Simply amazing. “Capital T True”
The belief in school improvement as possibility is fueled by research about “effective schools” including those known colloquially as 90/90/90 schools. These are a group of schools studied by Douglas Reeves and colleagues (of the Leadership and Learning Center) because they seem to have unusual success (90 percent+ meet high academic standards) with their students– unusual because 90+ percent receive free/reduced lunch, and are ethnic/racial minorities.
90/90/90 success stories and strategies are appealing because they remind us that race/poverty do not always correlate perfectly with academic performance and give educators agency and responsibility for helping to ameliorate the academic achievement gap.
But they are problematic for many reasons, some of which are nicely addressed here: 90/90/90 Schools Revisited (Edweek)
One of the problems with “90/90/90 schools” is that they can make improvement seem complex and mysterious, requiring coaching and consultation for sustainable success.
What happens in 90/90/90 schools is not mysterious. In many cases, “school improvement” can be boiled down to making improvements in the these three things:
- The level and nature of academic language use among students and within classrooms, particularly in writing and speaking.
- The level and nature of talk about student performance and progress among adults, including looking and at discussing student work and performance expectations; and
- The tone of the conversation through which these things are communicated (striking the right balance between fun, professional and respectful).
If and when these three things are difficult, complex or impossible to cultivate or accomplish, there are probably big barriers in the way. Some of these barriers- like leadership and teacher turnover, conflicting curricular programs and materials and fluctuating resources–may not be within the school community’s control. Examining and removing each one (and doing this regularly, as they reoccur) is critical for sustainable improvement. Remember that just because 90 percent proficient happened in some places does not mean the conditions are right for it to happen in all places.
There’s a book from the 1940s called “The Little House” by Virginia Lee. It’s a good metaphor for the problem with our zeitgeist thinking about school improvement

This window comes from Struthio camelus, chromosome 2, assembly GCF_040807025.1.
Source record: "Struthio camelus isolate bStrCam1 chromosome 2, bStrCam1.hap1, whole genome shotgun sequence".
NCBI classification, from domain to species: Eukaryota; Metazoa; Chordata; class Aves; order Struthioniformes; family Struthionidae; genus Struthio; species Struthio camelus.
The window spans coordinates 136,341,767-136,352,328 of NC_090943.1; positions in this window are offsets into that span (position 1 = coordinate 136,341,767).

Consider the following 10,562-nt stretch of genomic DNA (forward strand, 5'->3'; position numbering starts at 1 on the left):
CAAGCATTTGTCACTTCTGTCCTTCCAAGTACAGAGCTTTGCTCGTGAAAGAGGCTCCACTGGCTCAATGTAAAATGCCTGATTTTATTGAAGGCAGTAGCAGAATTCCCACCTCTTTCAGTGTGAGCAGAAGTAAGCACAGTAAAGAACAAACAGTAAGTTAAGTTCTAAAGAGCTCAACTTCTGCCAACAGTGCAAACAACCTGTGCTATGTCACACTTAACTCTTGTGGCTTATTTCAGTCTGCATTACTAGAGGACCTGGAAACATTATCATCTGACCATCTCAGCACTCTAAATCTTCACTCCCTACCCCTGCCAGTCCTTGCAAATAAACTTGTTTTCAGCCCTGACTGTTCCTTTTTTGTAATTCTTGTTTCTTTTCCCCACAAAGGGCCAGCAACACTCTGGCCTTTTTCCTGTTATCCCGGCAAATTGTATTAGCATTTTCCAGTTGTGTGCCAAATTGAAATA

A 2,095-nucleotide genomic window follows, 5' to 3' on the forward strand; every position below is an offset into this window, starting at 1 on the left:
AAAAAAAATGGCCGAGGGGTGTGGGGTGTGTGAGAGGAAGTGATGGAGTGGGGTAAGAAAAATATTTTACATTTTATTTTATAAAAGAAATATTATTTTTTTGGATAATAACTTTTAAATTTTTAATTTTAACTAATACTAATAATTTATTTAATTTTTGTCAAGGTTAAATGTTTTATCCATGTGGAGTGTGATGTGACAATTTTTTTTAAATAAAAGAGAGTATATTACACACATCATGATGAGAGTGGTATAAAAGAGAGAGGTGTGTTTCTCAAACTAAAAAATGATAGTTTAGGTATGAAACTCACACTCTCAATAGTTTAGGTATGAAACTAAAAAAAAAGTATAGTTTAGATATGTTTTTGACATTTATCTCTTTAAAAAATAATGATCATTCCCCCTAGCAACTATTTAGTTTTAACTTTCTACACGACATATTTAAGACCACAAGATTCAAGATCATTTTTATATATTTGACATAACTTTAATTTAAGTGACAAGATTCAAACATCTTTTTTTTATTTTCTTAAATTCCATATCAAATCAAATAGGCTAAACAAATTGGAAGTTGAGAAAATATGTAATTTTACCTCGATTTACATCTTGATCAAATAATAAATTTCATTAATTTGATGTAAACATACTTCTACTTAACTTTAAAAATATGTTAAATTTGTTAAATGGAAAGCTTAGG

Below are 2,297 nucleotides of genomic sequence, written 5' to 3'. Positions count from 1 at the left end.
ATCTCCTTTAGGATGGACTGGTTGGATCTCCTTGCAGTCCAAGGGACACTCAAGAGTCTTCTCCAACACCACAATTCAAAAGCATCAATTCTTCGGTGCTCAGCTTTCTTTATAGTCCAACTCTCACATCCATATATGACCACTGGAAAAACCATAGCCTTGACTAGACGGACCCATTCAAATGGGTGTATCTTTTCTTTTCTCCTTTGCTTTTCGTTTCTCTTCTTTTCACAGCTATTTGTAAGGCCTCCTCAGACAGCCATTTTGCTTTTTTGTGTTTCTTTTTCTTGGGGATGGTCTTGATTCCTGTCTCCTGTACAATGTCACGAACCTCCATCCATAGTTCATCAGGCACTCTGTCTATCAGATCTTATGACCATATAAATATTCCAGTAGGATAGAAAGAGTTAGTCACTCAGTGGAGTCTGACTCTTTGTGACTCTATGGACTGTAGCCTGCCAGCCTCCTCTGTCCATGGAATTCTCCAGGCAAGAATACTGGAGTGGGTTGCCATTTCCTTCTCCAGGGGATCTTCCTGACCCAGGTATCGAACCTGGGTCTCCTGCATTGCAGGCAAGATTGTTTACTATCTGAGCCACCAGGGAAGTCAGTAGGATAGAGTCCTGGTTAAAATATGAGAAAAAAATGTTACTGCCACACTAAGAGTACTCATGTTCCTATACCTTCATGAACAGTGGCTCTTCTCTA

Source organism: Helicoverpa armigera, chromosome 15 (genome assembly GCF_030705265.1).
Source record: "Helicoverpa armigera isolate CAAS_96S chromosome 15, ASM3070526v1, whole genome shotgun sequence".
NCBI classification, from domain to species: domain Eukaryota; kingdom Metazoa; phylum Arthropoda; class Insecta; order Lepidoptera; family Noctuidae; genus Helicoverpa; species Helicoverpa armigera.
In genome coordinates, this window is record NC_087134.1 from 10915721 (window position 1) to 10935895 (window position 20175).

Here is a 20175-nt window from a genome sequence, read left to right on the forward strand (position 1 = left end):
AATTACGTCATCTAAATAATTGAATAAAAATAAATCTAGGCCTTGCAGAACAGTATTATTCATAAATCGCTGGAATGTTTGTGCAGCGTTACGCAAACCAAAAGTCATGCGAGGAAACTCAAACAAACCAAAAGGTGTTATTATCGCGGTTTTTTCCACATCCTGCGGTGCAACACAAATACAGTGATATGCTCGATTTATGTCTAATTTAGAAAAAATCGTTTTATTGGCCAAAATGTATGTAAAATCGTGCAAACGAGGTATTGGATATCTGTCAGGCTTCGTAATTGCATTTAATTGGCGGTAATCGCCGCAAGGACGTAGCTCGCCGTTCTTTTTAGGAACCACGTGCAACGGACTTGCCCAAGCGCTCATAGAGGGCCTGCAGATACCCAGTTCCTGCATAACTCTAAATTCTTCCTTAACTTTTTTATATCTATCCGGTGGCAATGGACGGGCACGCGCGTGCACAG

A quick synopsis: The book opens with a little pink house sitting on a grassy green meadow covered with flowers- it is well cared for and happy. But each turn of the page brings change for the little house, spread over many seasons and decades: an asphalt road, passers-by, more houses. At first the house doesn’t mind too much, but as the countryside gives way to a bustling urban center, smog belching industry, and subways, the house begins to worry, thinking “oh here I am, surrounded by progress,” and—eventually when the house is squished between skyscrapers—falls into ruin and despair. One day, when it seems like all hope is lost, a descendent of the man who built the little house comes to claim ownership. She prefers the country to the city and so has the house lifted from its footings and returned to a wide open hillside, where it gets a fresh coat of paint and finds happiness once more.
Just as this children’s book gives this little house a personality, a will and a perception, so it is with how we view schools. We anthropomorphize them, often seeing them as afraid of progress, unable to keep pace with modernity. In our language and taken-for-granted beliefs we treat schools as actors that should be aware of and responsive to changes in the environment.
Perhaps it is stating the obvious to say that schools cannot think, talk or act, but policy missed the obvious. Federal school improvement policy works on the assumption that a school building attached to a legal name is the problem that needs changing. It assumes that whatever is happening inside the school is somehow becoming built into the school itself.